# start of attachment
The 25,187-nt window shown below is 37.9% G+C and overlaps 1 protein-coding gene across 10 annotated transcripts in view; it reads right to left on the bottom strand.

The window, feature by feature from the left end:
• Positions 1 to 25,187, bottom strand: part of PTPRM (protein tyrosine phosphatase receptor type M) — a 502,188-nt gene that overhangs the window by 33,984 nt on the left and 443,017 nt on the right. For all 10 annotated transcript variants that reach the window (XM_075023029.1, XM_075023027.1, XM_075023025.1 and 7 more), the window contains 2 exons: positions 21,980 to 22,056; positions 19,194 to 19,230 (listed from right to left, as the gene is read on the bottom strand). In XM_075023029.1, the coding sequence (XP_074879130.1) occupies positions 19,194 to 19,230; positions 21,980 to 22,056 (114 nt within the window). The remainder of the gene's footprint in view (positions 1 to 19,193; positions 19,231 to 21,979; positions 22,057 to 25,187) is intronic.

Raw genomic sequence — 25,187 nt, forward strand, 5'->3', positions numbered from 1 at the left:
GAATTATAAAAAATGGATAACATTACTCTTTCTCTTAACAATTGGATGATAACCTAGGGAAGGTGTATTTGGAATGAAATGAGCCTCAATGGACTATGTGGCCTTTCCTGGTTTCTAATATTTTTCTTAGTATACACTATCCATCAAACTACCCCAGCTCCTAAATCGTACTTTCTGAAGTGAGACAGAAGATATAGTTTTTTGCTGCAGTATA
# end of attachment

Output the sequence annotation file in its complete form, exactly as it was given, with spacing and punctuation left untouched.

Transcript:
The 25,187-nt window shown below is 37.9% G+C and overlaps 1 protein-coding gene across 10 annotated transcripts in view; it reads right to left on the bottom strand.

The window, feature by feature from the left end:
• Positions 1 to 25,187, bottom strand: part of PTPRM (protein tyrosine phosphatase receptor type M) — a 502,188-nt gene that overhangs the window by 33,984 nt on the left and 443,017 nt on the right. For all 10 annotated transcript variants that reach the window (XM_075023029.1, XM_075023027.1, XM_075023025.1 and 7 more), the window contains 2 exons: positions 21,980 to 22,056; positions 19,194 to 19,230 (listed from right to left, as the gene is read on the bottom strand). In XM_075023029.1, the coding sequence (XP_074879130.1) occupies positions 19,194 to 19,230; positions 21,980 to 22,056 (114 nt within the window). The remainder of the gene's footprint in view (positions 1 to 19,193; positions 19,231 to 21,979; positions 22,057 to 25,187) is intronic.

Raw genomic sequence — 25,187 nt, forward strand, 5'->3', positions numbered from 1 at the left:
GAATTATAAAAAATGGATAACATTACTCTTTCTCTTAACAATTGGATGATAACCTAGGGAAGGTGTATTTGGAATGAAATGAGCCTCAATGGACTATGTGGCCTTTCCTGGTTTCTAATATTTTTCTTAGTATACACTATCCATCAAACTACCCCAGCTCCTAAATCGTACTTTCTGAAGTGAGACAGAAGATATAGTTTTTTGCTGCAGTATA